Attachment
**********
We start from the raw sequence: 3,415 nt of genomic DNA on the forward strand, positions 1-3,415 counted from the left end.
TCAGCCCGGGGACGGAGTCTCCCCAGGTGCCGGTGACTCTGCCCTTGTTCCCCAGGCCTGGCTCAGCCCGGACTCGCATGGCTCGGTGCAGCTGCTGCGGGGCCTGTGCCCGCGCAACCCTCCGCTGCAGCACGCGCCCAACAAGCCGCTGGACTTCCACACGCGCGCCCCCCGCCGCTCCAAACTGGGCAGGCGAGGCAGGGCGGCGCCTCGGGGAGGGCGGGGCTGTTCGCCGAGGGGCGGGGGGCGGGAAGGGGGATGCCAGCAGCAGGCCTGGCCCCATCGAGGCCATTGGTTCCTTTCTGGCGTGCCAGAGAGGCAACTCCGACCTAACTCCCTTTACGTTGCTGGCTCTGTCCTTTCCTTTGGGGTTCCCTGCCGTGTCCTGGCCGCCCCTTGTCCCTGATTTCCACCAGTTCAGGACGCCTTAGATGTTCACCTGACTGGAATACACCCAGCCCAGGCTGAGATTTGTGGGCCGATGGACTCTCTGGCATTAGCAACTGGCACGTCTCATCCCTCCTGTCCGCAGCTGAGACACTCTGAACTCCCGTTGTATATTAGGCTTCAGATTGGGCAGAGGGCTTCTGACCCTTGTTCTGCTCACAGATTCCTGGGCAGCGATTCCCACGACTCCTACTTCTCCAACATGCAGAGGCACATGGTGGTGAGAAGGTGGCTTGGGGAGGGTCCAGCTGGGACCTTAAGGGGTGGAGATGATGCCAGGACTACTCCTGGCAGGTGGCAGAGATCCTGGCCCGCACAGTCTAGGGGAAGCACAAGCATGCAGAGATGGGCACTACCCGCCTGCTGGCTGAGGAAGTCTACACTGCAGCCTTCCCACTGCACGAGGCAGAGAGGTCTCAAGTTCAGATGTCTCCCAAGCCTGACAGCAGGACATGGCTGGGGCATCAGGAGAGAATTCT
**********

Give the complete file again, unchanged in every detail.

We start from the raw sequence: 3,415 nt of genomic DNA on the forward strand, positions 1-3,415 counted from the left end.
TCAGCCCGGGGACGGAGTCTCCCCAGGTGCCGGTGACTCTGCCCTTGTTCCCCAGGCCTGGCTCAGCCCGGACTCGCATGGCTCGGTGCAGCTGCTGCGGGGCCTGTGCCCGCGCAACCCTCCGCTGCAGCACGCGCCCAACAAGCCGCTGGACTTCCACACGCGCGCCCCCCGCCGCTCCAAACTGGGCAGGCGAGGCAGGGCGGCGCCTCGGGGAGGGCGGGGCTGTTCGCCGAGGGGCGGGGGGCGGGAAGGGGGATGCCAGCAGCAGGCCTGGCCCCATCGAGGCCATTGGTTCCTTTCTGGCGTGCCAGAGAGGCAACTCCGACCTAACTCCCTTTACGTTGCTGGCTCTGTCCTTTCCTTTGGGGTTCCCTGCCGTGTCCTGGCCGCCCCTTGTCCCTGATTTCCACCAGTTCAGGACGCCTTAGATGTTCACCTGACTGGAATACACCCAGCCCAGGCTGAGATTTGTGGGCCGATGGACTCTCTGGCATTAGCAACTGGCACGTCTCATCCCTCCTGTCCGCAGCTGAGACACTCTGAACTCCCGTTGTATATTAGGCTTCAGATTGGGCAGAGGGCTTCTGACCCTTGTTCTGCTCACAGATTCCTGGGCAGCGATTCCCACGACTCCTACTTCTCCAACATGCAGAGGCACATGGTGGTGAGAAGGTGGCTTGGGGAGGGTCCAGCTGGGACCTTAAGGGGTGGAGATGATGCCAGGACTACTCCTGGCAGGTGGCAGAGATCCTGGCCCGCACAGTCTAGGGGAAGCACAAGCATGCAGAGATGGGCACTACCCGCCTGCTGGCTGAGGAAGTCTACACTGCAGCCTTCCCACTGCACGAGGCAGAGAGGTCTCAAGTTCAGATGTCTCCCAAGCCTGACAGCAGGACATGGCTGGGGCATCAGGAGAGAATTCT